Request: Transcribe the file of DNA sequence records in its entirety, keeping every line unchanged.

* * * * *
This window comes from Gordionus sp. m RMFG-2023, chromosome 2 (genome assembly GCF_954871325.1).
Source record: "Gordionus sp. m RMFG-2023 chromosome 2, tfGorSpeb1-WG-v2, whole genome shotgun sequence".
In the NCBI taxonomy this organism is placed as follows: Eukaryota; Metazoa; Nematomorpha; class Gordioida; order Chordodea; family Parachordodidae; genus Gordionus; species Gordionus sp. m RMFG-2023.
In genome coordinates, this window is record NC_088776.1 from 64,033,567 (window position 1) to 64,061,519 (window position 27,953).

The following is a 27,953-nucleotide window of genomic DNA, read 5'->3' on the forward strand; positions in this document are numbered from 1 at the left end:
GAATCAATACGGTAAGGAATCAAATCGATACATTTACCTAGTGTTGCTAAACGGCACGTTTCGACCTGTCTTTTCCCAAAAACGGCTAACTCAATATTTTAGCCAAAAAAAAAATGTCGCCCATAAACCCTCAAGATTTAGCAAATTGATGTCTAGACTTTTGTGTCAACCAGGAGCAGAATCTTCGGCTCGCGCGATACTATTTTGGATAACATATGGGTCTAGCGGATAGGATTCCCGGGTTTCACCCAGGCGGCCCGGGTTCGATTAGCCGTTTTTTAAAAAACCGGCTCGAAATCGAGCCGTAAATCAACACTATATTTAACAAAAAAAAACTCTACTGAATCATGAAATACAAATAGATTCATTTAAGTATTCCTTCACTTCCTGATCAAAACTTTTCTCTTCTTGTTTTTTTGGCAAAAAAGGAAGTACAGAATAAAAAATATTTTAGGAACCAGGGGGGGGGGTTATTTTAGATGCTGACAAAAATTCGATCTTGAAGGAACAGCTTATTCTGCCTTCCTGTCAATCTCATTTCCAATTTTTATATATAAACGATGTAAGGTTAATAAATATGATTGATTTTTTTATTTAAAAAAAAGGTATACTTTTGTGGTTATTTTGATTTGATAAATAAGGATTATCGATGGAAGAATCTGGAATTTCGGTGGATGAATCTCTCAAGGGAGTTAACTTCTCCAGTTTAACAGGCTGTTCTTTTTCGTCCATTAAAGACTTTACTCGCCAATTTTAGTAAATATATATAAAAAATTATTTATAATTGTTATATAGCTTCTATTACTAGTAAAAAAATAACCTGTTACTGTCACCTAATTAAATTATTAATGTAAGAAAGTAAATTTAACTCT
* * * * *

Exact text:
This window comes from Gordionus sp. m RMFG-2023, chromosome 2 (genome assembly GCF_954871325.1).
Source record: "Gordionus sp. m RMFG-2023 chromosome 2, tfGorSpeb1-WG-v2, whole genome shotgun sequence".
In the NCBI taxonomy this organism is placed as follows: Eukaryota; Metazoa; Nematomorpha; class Gordioida; order Chordodea; family Parachordodidae; genus Gordionus; species Gordionus sp. m RMFG-2023.
In genome coordinates, this window is record NC_088776.1 from 64,033,567 (window position 1) to 64,061,519 (window position 27,953).

The following is a 27,953-nucleotide window of genomic DNA, read 5'->3' on the forward strand; positions in this document are numbered from 1 at the left end:
GAATCAATACGGTAAGGAATCAAATCGATACATTTACCTAGTGTTGCTAAACGGCACGTTTCGACCTGTCTTTTCCCAAAAACGGCTAACTCAATATTTTAGCCAAAAAAAAAATGTCGCCCATAAACCCTCAAGATTTAGCAAATTGATGTCTAGACTTTTGTGTCAACCAGGAGCAGAATCTTCGGCTCGCGCGATACTATTTTGGATAACATATGGGTCTAGCGGATAGGATTCCCGGGTTTCACCCAGGCGGCCCGGGTTCGATTAGCCGTTTTTTAAAAAACCGGCTCGAAATCGAGCCGTAAATCAACACTATATTTAACAAAAAAAAACTCTACTGAATCATGAAATACAAATAGATTCATTTAAGTATTCCTTCACTTCCTGATCAAAACTTTTCTCTTCTTGTTTTTTTGGCAAAAAAGGAAGTACAGAATAAAAAATATTTTAGGAACCAGGGGGGGGGGTTATTTTAGATGCTGACAAAAATTCGATCTTGAAGGAACAGCTTATTCTGCCTTCCTGTCAATCTCATTTCCAATTTTTATATATAAACGATGTAAGGTTAATAAATATGATTGATTTTTTTATTTAAAAAAAAGGTATACTTTTGTGGTTATTTTGATTTGATAAATAAGGATTATCGATGGAAGAATCTGGAATTTCGGTGGATGAATCTCTCAAGGGAGTTAACTTCTCCAGTTTAACAGGCTGTTCTTTTTCGTCCATTAAAGACTTTACTCGCCAATTTTAGTAAATATATATAAAAAATTATTTATAATTGTTATATAGCTTCTATTACTAGTAAAAAAATAACCTGTTACTGTCACCTAATTAAATTATTAATGTAAGAAAGTAAATTTAACTCT